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Court upholds voter purge

Published Jun. 11, 2018

WASHINGTON — Conservatives on the Supreme Court on Monday upheld Ohio's strict method of removing infrequent voters from the rolls, a process that challengers of the law say disproportionately affects poor and minority voters.

Justice Samuel A. Alito Jr., writing for the majority in the 5-to-4 decision, said Ohio's disputed process of purging voters who may have moved met the requirements of the National Voter Registration Act (NVRA).

The decision came under immediate criticism, beyond the dissenters on the court. Liberal groups and minority advocates said it gave states a green light to impose procedures that studies have shown tend to impact urban areas.

The subtext of the decision was a continuing battle between Republicans and Democrats over laws that regulate who gets to vote and when, including voter-ID requirements and restrictions on early voting. Republicans say the integrity of the process demands ensuring that only the eligible vote, while Democrats say that voter fraud is practically nonexistent and that the goal should be to enfranchise all who are eligible.

It is no surprise the case — Husted vs. A. Philip Randolph Institute — comes from Ohio, which has the nation's strictest law on removing voters and is a closely divided state almost always seen as a battleground in national politics.

Ohio Secretary of State Jon Husted called the decision "a victory for election integrity, and a defeat for those who use the federal court system to make election law across the country. This decision is validation of Ohio's efforts to clean up the voter rolls and now with the blessing nation's highest court, it can serve as a model for other states to use."

In the past, the Justice Department has opposed Ohio's process as inconsistent with federal law. But the department switched its position after President Trump was elected.

Monday's case centered not on constitutional principles but on interpreting seemingly contradictory directives of federal law, which prohibits removing voters simply because they failed to vote. But it also calls on states to keep accurate rolls and allows them to come up with their own systems for removing voters believed to have moved or died.

Ohio sends a notice after a voter skips a single federal election cycle. If the voter fails to respond and does not vote in the next two elections, that person is presumed to have moved and removed from the rolls.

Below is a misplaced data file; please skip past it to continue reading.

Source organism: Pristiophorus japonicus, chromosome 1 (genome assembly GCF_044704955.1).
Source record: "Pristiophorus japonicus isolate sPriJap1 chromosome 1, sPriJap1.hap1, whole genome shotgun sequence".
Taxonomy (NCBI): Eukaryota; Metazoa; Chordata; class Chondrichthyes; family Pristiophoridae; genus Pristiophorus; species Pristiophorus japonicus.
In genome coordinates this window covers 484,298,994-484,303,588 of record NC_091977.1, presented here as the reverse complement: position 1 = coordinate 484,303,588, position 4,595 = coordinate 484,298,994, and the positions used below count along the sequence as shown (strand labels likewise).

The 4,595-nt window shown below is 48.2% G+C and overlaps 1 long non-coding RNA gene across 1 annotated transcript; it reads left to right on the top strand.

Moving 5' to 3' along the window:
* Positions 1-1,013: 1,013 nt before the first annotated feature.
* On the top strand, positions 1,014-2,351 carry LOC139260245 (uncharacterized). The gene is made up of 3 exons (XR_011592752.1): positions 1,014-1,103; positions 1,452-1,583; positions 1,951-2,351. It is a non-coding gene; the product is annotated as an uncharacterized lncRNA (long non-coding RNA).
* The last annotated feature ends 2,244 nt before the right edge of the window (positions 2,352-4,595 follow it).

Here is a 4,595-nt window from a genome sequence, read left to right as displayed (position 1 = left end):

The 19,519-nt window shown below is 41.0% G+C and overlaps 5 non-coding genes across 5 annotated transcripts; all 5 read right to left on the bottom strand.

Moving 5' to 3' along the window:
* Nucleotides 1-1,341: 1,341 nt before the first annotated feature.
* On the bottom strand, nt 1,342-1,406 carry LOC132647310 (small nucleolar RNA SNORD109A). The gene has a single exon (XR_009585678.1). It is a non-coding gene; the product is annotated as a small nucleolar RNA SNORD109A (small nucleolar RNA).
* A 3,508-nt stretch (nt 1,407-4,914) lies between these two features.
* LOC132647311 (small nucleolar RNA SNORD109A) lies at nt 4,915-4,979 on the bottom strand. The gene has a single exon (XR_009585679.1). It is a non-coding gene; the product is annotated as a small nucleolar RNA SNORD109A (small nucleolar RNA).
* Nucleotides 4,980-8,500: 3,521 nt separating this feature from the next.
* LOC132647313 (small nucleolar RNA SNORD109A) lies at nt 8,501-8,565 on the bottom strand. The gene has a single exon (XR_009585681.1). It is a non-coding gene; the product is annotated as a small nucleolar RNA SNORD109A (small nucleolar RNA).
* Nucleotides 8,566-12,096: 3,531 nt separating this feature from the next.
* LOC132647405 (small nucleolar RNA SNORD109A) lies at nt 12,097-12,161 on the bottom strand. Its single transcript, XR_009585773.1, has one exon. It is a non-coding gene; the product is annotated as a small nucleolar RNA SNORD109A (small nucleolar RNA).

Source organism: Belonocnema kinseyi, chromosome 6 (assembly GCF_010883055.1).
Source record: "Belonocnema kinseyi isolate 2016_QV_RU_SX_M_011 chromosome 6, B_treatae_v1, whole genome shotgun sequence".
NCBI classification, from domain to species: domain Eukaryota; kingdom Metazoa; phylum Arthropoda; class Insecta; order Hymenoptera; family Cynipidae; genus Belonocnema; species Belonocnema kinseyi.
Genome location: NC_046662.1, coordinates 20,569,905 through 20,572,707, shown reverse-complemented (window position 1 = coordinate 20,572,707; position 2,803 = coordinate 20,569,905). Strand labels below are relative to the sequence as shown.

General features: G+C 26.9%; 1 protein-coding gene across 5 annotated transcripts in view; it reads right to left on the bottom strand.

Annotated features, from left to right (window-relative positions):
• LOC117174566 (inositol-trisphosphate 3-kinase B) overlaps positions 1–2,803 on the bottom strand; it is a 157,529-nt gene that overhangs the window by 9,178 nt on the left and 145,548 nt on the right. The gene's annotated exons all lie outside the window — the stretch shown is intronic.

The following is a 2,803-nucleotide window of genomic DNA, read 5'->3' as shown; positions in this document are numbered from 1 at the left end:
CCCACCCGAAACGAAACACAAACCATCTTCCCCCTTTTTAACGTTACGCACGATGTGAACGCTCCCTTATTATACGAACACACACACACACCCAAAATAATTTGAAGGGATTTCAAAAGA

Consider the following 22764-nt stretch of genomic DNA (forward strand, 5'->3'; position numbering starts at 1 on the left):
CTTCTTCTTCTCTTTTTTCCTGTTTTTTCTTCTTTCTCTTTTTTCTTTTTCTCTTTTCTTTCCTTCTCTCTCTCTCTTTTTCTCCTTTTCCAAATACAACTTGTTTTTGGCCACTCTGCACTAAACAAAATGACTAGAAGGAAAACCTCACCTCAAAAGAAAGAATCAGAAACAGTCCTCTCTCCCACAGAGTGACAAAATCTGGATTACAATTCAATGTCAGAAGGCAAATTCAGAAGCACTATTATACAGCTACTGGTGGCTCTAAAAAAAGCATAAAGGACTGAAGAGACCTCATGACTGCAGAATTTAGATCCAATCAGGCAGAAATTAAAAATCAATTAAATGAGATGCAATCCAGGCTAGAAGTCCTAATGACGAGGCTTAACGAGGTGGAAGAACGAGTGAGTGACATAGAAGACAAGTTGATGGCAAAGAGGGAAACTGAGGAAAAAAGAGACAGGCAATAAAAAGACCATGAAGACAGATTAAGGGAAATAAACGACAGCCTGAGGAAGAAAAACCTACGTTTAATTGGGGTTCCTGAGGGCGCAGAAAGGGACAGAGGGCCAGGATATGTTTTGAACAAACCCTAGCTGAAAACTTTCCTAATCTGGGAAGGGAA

"We have no authority to second-guess Congress or to decide whether Ohio's law is the ideal method for keeping its voting rolls up to date," Alito wrote. "The only question before us is whether it violates federal law. It does not."

The court's dissenters said Ohio violates a prohibition in federal law against removing voters simply because they are exercising their right not to vote. And Justice Sonia Sotomayor, writing only for herself, warned that those who support voting rights should be vigilant in the wake of the court's decision.

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One of the plaintiffs in the case was Larry Harmon, whose experience was indicative of others who were surprised to find themselves removed from voter rolls, lawyers said.

After voting in the 2008 presidential election, Harmon did not vote in 2009 or 2010. Ohio sent him a notice, but Harmon said he does not remember receiving it. According to briefs in the case, Harmon "expressed his dissatisfaction with the candidates by exercising his right not to vote." When he showed up to vote in 2015, he was told he was no longer allowed, even though he had not changed his residence or otherwise become ineligible.

A panel of the U.S. Court of Appeals for the 6th Circuit ruled for challengers, and more than 7,500 voters who otherwise would have been declared ineligible were allowed to vote in the 2016 election.

But the Supreme Court majority said the appeals court was wrong because Ohio's process does not conflict with federal directives.

"It does not strike any registrant solely by reason of the failure to vote," Alito wrote. "Instead, as expressly permitted by federal law, it removes registrants only when they have failed to vote and have failed to respond to a change-of-residence notice."

Alito was joined by Chief Justice John G. Roberts Jr. and Justices Anthony M. Kennedy, Clarence Thomas and Neil M. Gorsuch.

Justice Stephen G. Breyer dissented, joined by Justices Sotomayor, Ruth Bader Ginsburg and Elena Kagan.

Breyer pointed out that "in 2014, 59 percent of Ohio's registered voters failed to vote," and added that this should not cause their removal from the rolls. He said the federal law's protections of infrequent voters "are most naturally read to prohibit a State from considering a registrant's failure to vote as part of any process" that results in a purge.

He noted that about 1 million people did not return cards sent from the state, representing about 13 percent of Ohio's voting population. Studies, he said, showed that only about 4 percent of Americans moved outside their counties. "The streets of Ohio's cities are not filled with moving vans," he said.

The Tribune Washington Bureau and New York Times contributed to this story.